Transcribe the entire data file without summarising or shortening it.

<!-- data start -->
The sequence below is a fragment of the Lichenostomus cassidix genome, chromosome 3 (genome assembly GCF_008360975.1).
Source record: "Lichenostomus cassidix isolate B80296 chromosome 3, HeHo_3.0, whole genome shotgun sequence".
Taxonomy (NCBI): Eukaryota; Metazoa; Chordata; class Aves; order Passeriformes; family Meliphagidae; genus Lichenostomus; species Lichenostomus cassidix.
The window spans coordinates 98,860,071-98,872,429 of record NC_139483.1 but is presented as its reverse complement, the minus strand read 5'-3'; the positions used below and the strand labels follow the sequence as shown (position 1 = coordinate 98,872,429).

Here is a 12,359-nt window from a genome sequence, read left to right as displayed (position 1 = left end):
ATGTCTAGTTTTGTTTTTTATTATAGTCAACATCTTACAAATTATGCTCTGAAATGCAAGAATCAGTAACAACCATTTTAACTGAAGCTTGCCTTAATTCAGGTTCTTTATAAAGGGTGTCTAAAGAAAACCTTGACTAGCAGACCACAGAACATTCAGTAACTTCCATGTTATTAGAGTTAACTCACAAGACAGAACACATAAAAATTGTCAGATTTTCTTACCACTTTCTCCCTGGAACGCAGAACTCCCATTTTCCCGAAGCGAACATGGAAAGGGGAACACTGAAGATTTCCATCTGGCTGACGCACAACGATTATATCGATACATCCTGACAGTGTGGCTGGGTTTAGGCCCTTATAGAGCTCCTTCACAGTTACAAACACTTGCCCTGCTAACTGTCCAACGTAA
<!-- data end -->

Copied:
The sequence below is a fragment of the Lichenostomus cassidix genome, chromosome 3 (genome assembly GCF_008360975.1).
Source record: "Lichenostomus cassidix isolate B80296 chromosome 3, HeHo_3.0, whole genome shotgun sequence".
Taxonomy (NCBI): Eukaryota; Metazoa; Chordata; class Aves; order Passeriformes; family Meliphagidae; genus Lichenostomus; species Lichenostomus cassidix.
The window spans coordinates 98,860,071-98,872,429 of record NC_139483.1 but is presented as its reverse complement, the minus strand read 5'-3'; the positions used below and the strand labels follow the sequence as shown (position 1 = coordinate 98,872,429).

Here is a 12,359-nt window from a genome sequence, read left to right as displayed (position 1 = left end):
ATGTCTAGTTTTGTTTTTTATTATAGTCAACATCTTACAAATTATGCTCTGAAATGCAAGAATCAGTAACAACCATTTTAACTGAAGCTTGCCTTAATTCAGGTTCTTTATAAAGGGTGTCTAAAGAAAACCTTGACTAGCAGACCACAGAACATTCAGTAACTTCCATGTTATTAGAGTTAACTCACAAGACAGAACACATAAAAATTGTCAGATTTTCTTACCACTTTCTCCCTGGAACGCAGAACTCCCATTTTCCCGAAGCGAACATGGAAAGGGGAACACTGAAGATTTCCATCTGGCTGACGCACAACGATTATATCGATACATCCTGACAGTGTGGCTGGGTTTAGGCCCTTATAGAGCTCCTTCACAGTTACAAACACTTGCCCTGCTAACTGTCCAACGTAA